INA to resume operations at Sisak refinery in April


Croatia's oil and gas company INA is expected to resume refining operations at its plant in Sisak from April, Croatian Economy Minister Ivan Vrdoljak said yesterday. INA reported last month that it had to halt production in Sisak, one of its two refineries in Croatia, due to "depletion of the local crude stock".

"According to the information we have, the storage facilities in Sisak will be restored in April, when we expect a restart of production," Reuters quoted Vrdoljak as saying. INA was not available for immediate comment. The destiny of the Sisak refinery is a contentious issue between co-owners of INA, Hungary's MOL oil and gas firm and the Croatian government.

Zagreb wants to preserve production and jobs in Sisak and at INA's other refinery in Rijeka, but MOL questions having two sites, both in need of an overhaul, so close to each other. MOL also owns refineries in Hungary and Slovakia.

INA has recently indicated that exporting Croatian crude for refining abroad could be an option, which has raised eyebrows in Zagreb. "There is no economic, ecological or transport justification for exports of domestic crude when we have refining capacity at home," Vrdoljak said.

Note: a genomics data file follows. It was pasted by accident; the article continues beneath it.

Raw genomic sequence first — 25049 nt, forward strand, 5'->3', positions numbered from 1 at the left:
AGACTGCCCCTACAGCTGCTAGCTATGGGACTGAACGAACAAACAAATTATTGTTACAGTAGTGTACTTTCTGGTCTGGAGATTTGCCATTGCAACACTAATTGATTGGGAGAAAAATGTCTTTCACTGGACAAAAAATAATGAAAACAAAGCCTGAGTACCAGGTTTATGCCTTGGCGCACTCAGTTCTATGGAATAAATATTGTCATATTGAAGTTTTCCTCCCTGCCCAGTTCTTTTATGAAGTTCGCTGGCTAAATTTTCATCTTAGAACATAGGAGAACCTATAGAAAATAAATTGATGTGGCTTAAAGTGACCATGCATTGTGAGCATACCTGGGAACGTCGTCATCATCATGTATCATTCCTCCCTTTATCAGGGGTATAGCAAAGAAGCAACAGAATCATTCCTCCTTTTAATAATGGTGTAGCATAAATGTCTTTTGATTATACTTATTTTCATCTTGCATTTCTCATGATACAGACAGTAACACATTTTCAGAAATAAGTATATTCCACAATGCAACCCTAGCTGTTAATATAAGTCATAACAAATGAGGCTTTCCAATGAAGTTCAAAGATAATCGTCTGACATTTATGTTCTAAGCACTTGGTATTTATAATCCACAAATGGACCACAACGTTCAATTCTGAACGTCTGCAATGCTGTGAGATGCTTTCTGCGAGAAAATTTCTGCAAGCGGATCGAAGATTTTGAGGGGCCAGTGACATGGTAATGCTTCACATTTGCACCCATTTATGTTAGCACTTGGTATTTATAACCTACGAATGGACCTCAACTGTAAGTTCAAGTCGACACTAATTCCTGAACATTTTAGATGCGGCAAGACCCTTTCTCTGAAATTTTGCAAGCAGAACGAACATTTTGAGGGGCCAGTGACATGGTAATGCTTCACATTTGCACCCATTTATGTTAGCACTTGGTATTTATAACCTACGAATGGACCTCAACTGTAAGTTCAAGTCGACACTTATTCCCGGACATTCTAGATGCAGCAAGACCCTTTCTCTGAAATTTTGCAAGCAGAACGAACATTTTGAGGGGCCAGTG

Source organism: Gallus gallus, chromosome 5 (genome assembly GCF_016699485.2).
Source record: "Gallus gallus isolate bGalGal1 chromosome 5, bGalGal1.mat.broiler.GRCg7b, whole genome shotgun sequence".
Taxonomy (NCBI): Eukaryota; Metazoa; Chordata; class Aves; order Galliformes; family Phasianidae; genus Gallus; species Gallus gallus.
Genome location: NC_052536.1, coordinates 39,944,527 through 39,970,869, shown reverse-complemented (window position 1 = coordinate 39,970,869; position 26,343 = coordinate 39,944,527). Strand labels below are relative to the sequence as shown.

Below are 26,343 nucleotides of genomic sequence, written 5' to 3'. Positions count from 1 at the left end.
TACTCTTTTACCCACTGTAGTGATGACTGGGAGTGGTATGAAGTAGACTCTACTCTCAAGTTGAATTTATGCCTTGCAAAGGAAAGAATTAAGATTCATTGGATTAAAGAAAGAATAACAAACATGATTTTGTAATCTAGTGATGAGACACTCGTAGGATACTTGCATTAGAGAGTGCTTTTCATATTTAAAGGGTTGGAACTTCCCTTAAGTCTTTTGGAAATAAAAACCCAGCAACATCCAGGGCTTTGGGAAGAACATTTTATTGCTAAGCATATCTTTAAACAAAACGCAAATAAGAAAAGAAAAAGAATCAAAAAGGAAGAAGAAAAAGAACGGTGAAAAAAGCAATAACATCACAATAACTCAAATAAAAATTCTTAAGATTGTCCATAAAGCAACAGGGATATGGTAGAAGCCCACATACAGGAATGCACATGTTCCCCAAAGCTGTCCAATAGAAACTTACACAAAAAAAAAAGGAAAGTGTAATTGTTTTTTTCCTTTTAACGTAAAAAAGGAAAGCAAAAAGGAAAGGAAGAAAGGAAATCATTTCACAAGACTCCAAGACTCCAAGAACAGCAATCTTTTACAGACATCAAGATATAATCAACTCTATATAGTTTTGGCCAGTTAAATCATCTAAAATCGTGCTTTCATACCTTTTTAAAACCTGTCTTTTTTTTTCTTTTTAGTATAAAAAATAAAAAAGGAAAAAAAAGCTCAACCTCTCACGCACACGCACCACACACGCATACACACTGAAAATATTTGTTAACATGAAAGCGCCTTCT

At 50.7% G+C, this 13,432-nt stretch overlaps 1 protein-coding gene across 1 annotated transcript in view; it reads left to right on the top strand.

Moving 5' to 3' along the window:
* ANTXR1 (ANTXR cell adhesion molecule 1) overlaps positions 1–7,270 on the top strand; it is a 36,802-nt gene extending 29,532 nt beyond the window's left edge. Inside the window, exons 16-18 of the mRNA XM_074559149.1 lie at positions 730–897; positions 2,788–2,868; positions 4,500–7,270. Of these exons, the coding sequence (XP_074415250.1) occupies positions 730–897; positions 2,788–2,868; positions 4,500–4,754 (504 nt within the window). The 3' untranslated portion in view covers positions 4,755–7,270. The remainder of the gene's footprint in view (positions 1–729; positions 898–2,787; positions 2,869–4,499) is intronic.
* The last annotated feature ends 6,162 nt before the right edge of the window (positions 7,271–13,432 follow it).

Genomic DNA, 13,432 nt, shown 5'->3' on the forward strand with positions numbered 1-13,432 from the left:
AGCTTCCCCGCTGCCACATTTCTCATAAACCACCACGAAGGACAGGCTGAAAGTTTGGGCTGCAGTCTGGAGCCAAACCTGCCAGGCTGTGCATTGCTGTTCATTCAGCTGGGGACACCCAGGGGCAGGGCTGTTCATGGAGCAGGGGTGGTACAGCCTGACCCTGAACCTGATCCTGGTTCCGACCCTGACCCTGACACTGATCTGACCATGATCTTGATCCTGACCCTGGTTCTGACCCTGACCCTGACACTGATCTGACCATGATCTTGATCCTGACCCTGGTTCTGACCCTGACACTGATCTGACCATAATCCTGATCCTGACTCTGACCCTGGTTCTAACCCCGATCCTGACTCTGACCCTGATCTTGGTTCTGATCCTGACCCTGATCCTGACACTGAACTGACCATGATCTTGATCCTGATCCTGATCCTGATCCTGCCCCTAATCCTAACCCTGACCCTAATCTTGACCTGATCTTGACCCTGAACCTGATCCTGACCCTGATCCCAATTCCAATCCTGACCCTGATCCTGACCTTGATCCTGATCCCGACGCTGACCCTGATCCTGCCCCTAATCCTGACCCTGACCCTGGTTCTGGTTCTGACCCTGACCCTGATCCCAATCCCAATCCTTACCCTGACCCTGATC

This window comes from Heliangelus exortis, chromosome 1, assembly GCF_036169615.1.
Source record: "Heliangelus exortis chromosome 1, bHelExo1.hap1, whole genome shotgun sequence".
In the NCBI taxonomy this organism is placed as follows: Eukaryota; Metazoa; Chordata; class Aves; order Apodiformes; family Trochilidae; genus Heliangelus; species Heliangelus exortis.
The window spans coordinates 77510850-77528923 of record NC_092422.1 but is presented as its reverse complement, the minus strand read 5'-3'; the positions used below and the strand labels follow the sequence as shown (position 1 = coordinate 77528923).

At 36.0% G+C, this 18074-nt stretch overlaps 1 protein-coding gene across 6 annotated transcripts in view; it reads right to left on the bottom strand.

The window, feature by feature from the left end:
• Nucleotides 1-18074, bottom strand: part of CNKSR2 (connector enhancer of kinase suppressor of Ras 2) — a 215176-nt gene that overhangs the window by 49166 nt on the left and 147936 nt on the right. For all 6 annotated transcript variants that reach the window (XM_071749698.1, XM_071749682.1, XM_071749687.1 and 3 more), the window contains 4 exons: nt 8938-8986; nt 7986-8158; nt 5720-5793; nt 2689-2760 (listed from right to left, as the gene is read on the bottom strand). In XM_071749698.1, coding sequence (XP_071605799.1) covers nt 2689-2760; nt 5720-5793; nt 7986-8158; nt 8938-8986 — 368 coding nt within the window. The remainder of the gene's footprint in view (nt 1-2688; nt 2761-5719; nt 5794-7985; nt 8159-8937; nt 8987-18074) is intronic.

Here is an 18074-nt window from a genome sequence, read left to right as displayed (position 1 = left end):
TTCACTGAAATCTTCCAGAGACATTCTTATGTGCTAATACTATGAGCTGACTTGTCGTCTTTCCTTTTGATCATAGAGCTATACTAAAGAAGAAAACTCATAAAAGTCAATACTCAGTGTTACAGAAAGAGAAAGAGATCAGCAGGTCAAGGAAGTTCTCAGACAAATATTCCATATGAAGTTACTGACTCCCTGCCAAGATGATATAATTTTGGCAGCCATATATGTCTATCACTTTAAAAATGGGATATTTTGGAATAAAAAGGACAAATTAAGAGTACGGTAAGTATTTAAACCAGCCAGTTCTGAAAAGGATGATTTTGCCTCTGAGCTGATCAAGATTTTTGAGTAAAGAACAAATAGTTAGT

Croatia produces some 20% of the oil its consumes. MOL and the Zagreb government have been wrestling for control of Croatia's biggest utility for three years. Talks that started in September 2013 have made little progress.

A new round is tentatively set for March. Earlier, MOL has said it is prepared to sell its INA stake if no deal is reached. Croatia, which owns 44.84 percent of Zagreb-based INA, has tried since 2011 to regain some management rights in INA that MOL got as part of a 2009 shareholders agreement, which has given it a 49.08% stake in INA.

The three-year clash over the Croatian company has included mutual arbitration suits over management rights and the Croatian government's alleged breaches of contract, a Croatian Supreme Court bribery verdict against Croatia's former premier Ivo Sanader for his role in INA's sale, and charges of bribery in a Croatian court against MOL Chairman Zsolt Hernádi, which he denies.

In the latest development, the Croatian economy ministry on Tuesday revoked INA’s exploration license for the second time, after a first revocation was nullified by a court in January. Since November, this was the third license to be withdrawn, all for explorations in northern Croatia. A week ago INA posted net profit excluding special items of HRK 344 mln ($60 mln) for 2014, a 64% drop from the previous year.

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